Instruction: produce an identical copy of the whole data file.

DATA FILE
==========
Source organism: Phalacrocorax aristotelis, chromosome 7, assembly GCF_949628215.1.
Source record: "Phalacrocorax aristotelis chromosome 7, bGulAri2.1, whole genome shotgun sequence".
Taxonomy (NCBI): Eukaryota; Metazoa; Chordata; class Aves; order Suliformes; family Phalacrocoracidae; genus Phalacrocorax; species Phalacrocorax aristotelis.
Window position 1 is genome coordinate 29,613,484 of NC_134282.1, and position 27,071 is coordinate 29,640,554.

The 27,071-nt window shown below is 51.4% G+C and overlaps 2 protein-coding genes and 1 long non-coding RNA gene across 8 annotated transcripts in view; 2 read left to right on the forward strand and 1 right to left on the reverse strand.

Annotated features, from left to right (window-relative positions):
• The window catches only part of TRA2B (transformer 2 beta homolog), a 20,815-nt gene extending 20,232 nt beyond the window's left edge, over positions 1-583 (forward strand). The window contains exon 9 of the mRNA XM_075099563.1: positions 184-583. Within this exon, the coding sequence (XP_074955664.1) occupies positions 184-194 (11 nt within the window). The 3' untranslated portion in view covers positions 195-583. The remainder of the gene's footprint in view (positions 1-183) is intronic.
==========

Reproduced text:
Source organism: Phalacrocorax aristotelis, chromosome 7, assembly GCF_949628215.1.
Source record: "Phalacrocorax aristotelis chromosome 7, bGulAri2.1, whole genome shotgun sequence".
Taxonomy (NCBI): Eukaryota; Metazoa; Chordata; class Aves; order Suliformes; family Phalacrocoracidae; genus Phalacrocorax; species Phalacrocorax aristotelis.
Window position 1 is genome coordinate 29,613,484 of NC_134282.1, and position 27,071 is coordinate 29,640,554.

The 27,071-nt window shown below is 51.4% G+C and overlaps 2 protein-coding genes and 1 long non-coding RNA gene across 8 annotated transcripts in view; 2 read left to right on the forward strand and 1 right to left on the reverse strand.

Annotated features, from left to right (window-relative positions):
• The window catches only part of TRA2B (transformer 2 beta homolog), a 20,815-nt gene extending 20,232 nt beyond the window's left edge, over positions 1-583 (forward strand). The window contains exon 9 of the mRNA XM_075099563.1: positions 184-583. Within this exon, the coding sequence (XP_074955664.1) occupies positions 184-194 (11 nt within the window). The 3' untranslated portion in view covers positions 195-583. The remainder of the gene's footprint in view (positions 1-183) is intronic.